Entrance Award Provides Passport to Education

Reshma Misra. Photo: Martin Dee

“The need for secondary education is growing, but accessibility is becoming more and more of a challenge—especially for students from low- and middle-income families,” says Reshma Misra, a UBC
alumna who recently completed her BA in Psychology.

Like many UBC students, Reshma comes from a rich cultural background. Although she was born in Canada, her parents decided to raise her in their native India, where she could learn about her family’s identity and traditions. After completing high school at an international boarding school, it was UBC’s well-balanced programs, combined with the city’s unique West Coast vibe that brought her to Vancouver.

Initially uncertain about her career path, Reshma knew she wanted something that would allow her to express her vibrancy and creativity. Ultimately, it was a toss-up between arts and business. Reshma submitted her application to the Faculty of Arts and the Sauder School of Business—and was accepted into both.

Along with the acceptance letter, however, she received a delightful surprise. Reshma discovered that she was a recipient of the President’s Entrance Scholarship, a one-time financial incentive meant to entice brilliant students to UBC. Although making the choice was scary, she eventually gravitated towards the arts and experimented with a few different courses before she settled on psychology.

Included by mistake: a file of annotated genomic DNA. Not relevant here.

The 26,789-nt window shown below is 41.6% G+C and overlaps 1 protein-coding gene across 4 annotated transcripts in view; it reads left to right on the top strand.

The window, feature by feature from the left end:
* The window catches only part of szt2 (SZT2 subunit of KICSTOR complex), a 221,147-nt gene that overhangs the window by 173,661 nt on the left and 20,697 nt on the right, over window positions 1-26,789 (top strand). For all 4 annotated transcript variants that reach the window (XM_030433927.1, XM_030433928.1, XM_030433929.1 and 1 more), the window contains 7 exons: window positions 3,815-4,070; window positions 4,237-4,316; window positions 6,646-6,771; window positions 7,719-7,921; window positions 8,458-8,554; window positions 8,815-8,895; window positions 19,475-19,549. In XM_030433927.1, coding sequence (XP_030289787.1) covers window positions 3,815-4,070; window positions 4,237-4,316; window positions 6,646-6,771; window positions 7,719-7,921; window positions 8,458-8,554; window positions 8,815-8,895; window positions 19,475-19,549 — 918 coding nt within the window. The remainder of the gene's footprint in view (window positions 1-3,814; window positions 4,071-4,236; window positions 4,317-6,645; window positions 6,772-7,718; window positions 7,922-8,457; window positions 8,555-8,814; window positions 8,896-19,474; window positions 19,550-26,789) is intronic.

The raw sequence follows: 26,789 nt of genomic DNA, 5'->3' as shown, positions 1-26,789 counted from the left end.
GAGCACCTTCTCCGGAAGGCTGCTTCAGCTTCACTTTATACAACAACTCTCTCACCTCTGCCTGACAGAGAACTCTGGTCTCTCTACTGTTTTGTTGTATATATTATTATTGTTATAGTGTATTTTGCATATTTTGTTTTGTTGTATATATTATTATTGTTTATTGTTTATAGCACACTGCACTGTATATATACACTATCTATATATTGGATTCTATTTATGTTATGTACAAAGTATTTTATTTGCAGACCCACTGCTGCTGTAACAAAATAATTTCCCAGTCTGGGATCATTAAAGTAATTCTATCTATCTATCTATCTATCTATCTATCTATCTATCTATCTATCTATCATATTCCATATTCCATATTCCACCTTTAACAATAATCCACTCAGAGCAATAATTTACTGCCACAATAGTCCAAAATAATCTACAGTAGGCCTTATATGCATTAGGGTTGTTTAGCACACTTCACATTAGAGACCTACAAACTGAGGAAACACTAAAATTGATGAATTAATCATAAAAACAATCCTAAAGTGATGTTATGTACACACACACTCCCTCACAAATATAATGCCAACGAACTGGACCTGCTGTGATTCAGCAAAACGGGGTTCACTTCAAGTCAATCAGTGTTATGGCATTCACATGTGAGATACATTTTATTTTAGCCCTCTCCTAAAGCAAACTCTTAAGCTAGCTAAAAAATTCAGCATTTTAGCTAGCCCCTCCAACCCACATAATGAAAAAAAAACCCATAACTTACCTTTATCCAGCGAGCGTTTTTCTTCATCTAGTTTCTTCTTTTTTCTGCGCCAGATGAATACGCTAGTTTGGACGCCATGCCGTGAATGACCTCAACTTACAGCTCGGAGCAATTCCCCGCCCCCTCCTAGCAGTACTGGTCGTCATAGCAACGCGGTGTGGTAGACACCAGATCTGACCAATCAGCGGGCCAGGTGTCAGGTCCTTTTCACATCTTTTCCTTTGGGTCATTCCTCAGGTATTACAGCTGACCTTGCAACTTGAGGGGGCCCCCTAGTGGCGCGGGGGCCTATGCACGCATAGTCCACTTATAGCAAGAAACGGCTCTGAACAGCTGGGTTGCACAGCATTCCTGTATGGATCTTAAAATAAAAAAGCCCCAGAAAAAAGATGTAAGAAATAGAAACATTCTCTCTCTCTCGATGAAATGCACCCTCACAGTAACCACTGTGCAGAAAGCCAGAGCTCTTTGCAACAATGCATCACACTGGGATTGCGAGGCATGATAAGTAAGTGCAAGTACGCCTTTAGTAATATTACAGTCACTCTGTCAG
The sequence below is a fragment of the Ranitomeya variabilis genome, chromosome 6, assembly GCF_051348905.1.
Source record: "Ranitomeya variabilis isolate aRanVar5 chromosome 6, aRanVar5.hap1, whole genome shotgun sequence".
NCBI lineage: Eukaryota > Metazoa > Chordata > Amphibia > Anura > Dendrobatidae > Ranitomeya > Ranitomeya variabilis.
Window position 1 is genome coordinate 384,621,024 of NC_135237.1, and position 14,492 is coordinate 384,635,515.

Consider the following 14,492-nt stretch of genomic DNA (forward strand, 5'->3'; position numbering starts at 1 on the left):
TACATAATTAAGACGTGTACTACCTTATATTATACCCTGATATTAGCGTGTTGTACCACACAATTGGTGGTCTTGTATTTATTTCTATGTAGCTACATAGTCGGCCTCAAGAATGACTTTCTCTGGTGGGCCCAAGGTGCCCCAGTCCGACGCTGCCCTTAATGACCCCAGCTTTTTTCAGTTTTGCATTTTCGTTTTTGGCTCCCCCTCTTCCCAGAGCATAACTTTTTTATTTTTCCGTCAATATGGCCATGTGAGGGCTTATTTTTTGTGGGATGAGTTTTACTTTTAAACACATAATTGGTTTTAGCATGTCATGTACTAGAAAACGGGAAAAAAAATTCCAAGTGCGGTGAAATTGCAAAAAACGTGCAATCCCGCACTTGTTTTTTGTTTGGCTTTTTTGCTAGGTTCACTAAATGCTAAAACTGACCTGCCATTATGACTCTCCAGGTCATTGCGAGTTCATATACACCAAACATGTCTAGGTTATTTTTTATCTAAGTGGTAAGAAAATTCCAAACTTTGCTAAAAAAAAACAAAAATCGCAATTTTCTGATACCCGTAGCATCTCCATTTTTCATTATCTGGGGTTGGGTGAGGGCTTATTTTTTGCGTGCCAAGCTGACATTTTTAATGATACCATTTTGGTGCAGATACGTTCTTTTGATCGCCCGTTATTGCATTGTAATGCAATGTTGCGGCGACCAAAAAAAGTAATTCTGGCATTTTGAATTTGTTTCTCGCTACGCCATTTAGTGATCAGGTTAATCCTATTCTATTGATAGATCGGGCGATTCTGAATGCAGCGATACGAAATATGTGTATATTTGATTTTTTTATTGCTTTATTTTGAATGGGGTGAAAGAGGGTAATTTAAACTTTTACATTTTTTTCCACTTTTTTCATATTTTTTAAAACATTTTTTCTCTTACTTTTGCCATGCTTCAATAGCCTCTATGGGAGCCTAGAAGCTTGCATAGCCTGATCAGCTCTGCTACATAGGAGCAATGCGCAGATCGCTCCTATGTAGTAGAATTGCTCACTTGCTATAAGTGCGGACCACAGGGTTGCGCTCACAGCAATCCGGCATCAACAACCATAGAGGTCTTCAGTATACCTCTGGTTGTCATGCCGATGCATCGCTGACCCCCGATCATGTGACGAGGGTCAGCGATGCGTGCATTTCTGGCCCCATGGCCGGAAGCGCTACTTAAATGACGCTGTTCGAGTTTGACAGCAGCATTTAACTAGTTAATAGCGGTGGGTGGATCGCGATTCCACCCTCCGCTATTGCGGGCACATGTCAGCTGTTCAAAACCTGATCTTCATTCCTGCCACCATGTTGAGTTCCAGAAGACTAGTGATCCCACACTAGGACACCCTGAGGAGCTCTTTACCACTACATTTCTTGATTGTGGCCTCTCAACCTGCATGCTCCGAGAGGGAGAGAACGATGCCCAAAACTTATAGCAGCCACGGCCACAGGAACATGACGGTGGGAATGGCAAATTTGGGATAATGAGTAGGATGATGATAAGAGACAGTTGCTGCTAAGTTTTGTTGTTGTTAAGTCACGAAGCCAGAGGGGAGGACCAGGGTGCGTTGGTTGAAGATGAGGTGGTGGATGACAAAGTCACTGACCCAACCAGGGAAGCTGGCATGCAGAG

“I really, really liked psychology, says Reshma. “I could see a wide variety of applications for the skills, and I was fascinated by the concepts. The interesting thing is that I eventually came full circle. I
decided to take my training in the direction of business.”

For Reshma, the award was a windfall that eased some of her short-term financial burdens, such as tuition and rent. However, like many students, she still had to take on student debt and get a part-time job in her third year. Reshma began working in the call centre of the UBC Development Office, where she discovered her story was far from unique. Many of her co-workers were students trying to balance full course loads with a need for financial stability and independence.

“The financial burden of education is increasing,” says Reshma, who notes that the cost of tuition has gone up since she started university. “It’s no longer a given that you can work summers and pay off your tuition. When the cost of living is high and the cost of education is high, it’s difficult. I know students who are working two or three jobs trying to avoid debt, and they’re just scraping by.”

In the future, Reshma plans to combine some business courses with her psychology training in order to pursue a creative career in marketing or strategy. For now, she is happy to be part of the Development Office and work alongside the inspiring donors and alumni striving to make education more accessible for students.

Entrance awards, like the one given to Reshma, have become a major focus for fundraising at UBC. Many of these merit-based awards are renewable, providing bright students who need a leg up with a vital source of funding throughout their studies.

“When you think of supporting UBC as an institution, it can feel overwhelming—like you can’t make much of a difference. But it’s important to realize that every gift impacts individual lives,” says Reshma, adding that the value often goes beyond financial relief. “Receiving an award is a great feeling. It’s like a boost of motivation that keeps you moving forward.”